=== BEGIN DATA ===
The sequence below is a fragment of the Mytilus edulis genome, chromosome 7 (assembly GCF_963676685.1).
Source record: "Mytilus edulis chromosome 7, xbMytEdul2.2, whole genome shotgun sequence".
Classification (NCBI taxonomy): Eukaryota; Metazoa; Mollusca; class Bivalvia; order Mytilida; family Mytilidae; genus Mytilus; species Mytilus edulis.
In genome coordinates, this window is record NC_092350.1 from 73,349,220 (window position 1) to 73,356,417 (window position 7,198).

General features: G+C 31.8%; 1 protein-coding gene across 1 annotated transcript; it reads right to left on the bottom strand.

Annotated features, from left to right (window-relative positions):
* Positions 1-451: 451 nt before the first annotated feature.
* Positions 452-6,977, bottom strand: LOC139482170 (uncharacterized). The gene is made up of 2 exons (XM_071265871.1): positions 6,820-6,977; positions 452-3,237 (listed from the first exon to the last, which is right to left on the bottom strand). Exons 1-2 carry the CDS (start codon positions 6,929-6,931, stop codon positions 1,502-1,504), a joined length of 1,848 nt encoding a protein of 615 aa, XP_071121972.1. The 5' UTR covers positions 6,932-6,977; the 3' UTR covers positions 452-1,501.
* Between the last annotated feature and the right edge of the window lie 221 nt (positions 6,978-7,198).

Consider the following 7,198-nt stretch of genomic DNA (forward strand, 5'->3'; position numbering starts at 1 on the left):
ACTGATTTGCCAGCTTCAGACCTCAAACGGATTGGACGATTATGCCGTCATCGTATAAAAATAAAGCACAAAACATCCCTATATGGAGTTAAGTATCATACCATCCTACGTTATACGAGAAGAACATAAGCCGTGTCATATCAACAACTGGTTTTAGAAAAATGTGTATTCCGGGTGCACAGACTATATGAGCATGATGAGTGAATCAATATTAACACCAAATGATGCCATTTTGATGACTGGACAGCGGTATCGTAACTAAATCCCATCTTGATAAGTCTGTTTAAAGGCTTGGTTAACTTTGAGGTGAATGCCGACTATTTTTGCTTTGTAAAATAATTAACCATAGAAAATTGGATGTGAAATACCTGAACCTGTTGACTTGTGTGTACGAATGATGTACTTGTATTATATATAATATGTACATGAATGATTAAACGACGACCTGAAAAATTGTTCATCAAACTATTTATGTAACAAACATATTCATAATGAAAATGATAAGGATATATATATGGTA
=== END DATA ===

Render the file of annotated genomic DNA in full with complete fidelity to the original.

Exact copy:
The sequence below is a fragment of the Mytilus edulis genome, chromosome 7 (assembly GCF_963676685.1).
Source record: "Mytilus edulis chromosome 7, xbMytEdul2.2, whole genome shotgun sequence".
Classification (NCBI taxonomy): Eukaryota; Metazoa; Mollusca; class Bivalvia; order Mytilida; family Mytilidae; genus Mytilus; species Mytilus edulis.
In genome coordinates, this window is record NC_092350.1 from 73,349,220 (window position 1) to 73,356,417 (window position 7,198).

General features: G+C 31.8%; 1 protein-coding gene across 1 annotated transcript; it reads right to left on the bottom strand.

Annotated features, from left to right (window-relative positions):
* Positions 1-451: 451 nt before the first annotated feature.
* Positions 452-6,977, bottom strand: LOC139482170 (uncharacterized). The gene is made up of 2 exons (XM_071265871.1): positions 6,820-6,977; positions 452-3,237 (listed from the first exon to the last, which is right to left on the bottom strand). Exons 1-2 carry the CDS (start codon positions 6,929-6,931, stop codon positions 1,502-1,504), a joined length of 1,848 nt encoding a protein of 615 aa, XP_071121972.1. The 5' UTR covers positions 6,932-6,977; the 3' UTR covers positions 452-1,501.
* Between the last annotated feature and the right edge of the window lie 221 nt (positions 6,978-7,198).

Consider the following 7,198-nt stretch of genomic DNA (forward strand, 5'->3'; position numbering starts at 1 on the left):
ACTGATTTGCCAGCTTCAGACCTCAAACGGATTGGACGATTATGCCGTCATCGTATAAAAATAAAGCACAAAACATCCCTATATGGAGTTAAGTATCATACCATCCTACGTTATACGAGAAGAACATAAGCCGTGTCATATCAACAACTGGTTTTAGAAAAATGTGTATTCCGGGTGCACAGACTATATGAGCATGATGAGTGAATCAATATTAACACCAAATGATGCCATTTTGATGACTGGACAGCGGTATCGTAACTAAATCCCATCTTGATAAGTCTGTTTAAAGGCTTGGTTAACTTTGAGGTGAATGCCGACTATTTTTGCTTTGTAAAATAATTAACCATAGAAAATTGGATGTGAAATACCTGAACCTGTTGACTTGTGTGTACGAATGATGTACTTGTATTATATATAATATGTACATGAATGATTAAACGACGACCTGAAAAATTGTTCATCAAACTATTTATGTAACAAACATATTCATAATGAAAATGATAAGGATATATATATGGTA